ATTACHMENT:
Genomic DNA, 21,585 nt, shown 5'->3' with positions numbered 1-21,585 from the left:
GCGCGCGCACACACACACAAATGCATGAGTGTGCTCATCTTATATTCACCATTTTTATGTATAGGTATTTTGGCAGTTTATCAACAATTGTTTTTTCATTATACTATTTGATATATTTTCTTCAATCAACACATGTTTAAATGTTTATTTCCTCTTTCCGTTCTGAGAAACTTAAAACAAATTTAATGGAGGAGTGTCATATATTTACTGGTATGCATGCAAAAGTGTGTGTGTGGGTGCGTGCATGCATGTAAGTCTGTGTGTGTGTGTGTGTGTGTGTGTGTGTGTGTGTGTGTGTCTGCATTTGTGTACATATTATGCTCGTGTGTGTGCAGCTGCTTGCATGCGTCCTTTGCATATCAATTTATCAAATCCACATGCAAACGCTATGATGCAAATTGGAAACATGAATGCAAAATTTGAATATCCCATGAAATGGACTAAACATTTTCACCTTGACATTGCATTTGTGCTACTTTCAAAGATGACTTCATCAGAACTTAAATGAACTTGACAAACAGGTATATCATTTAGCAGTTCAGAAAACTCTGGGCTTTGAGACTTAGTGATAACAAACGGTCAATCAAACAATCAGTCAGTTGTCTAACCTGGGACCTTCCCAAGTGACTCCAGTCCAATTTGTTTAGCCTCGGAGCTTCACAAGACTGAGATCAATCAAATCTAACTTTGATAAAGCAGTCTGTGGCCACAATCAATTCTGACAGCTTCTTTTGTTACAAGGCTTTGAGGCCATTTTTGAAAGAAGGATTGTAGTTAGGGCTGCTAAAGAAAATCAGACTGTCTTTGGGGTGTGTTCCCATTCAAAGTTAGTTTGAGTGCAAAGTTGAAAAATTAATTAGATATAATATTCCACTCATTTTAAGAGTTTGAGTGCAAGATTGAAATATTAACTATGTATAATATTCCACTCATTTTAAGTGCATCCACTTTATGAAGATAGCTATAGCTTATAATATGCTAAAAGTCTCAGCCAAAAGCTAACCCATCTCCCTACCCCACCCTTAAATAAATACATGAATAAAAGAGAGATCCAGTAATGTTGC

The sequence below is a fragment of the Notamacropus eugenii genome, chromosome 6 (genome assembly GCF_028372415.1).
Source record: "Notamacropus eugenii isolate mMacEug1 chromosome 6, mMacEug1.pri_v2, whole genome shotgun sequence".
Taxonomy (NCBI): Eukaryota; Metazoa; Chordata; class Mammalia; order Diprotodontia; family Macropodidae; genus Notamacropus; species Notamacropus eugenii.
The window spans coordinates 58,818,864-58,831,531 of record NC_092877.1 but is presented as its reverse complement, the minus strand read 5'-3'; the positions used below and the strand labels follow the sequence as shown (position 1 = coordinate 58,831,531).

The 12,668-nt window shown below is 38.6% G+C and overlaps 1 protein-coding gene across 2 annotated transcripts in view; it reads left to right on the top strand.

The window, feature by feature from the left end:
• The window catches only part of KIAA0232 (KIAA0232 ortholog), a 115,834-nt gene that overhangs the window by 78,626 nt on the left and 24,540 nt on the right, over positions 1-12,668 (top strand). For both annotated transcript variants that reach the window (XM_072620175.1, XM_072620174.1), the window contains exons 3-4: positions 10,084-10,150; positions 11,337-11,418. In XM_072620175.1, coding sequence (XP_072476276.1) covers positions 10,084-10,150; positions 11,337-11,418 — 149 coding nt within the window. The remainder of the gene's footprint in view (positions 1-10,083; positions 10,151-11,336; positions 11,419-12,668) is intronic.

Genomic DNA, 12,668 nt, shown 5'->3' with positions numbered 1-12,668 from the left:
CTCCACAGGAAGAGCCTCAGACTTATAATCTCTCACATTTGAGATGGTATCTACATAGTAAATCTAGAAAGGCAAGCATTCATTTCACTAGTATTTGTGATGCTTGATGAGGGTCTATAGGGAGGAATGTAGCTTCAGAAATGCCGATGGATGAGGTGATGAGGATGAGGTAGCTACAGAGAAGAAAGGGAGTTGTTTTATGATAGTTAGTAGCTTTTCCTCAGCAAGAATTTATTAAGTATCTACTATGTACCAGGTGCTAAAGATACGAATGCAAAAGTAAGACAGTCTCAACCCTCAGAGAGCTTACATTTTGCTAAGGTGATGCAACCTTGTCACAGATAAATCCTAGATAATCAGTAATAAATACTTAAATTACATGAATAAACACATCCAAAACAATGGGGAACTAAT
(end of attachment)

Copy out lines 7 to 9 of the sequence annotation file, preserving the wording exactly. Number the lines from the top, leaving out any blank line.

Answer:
The 12,668-nt window shown below is 38.6% G+C and overlaps 1 protein-coding gene across 2 annotated transcripts in view; it reads left to right on the top strand.

The window, feature by feature from the left end:
• The window catches only part of KIAA0232 (KIAA0232 ortholog), a 115,834-nt gene that overhangs the window by 78,626 nt on the left and 24,540 nt on the right, over positions 1-12,668 (top strand). For both annotated transcript variants that reach the window (XM_072620175.1, XM_072620174.1), the window contains exons 3-4: positions 10,084-10,150; positions 11,337-11,418. In XM_072620175.1, coding sequence (XP_072476276.1) covers positions 10,084-10,150; positions 11,337-11,418 — 149 coding nt within the window. The remainder of the gene's footprint in view (positions 1-10,083; positions 10,151-11,336; positions 11,419-12,668) is intronic.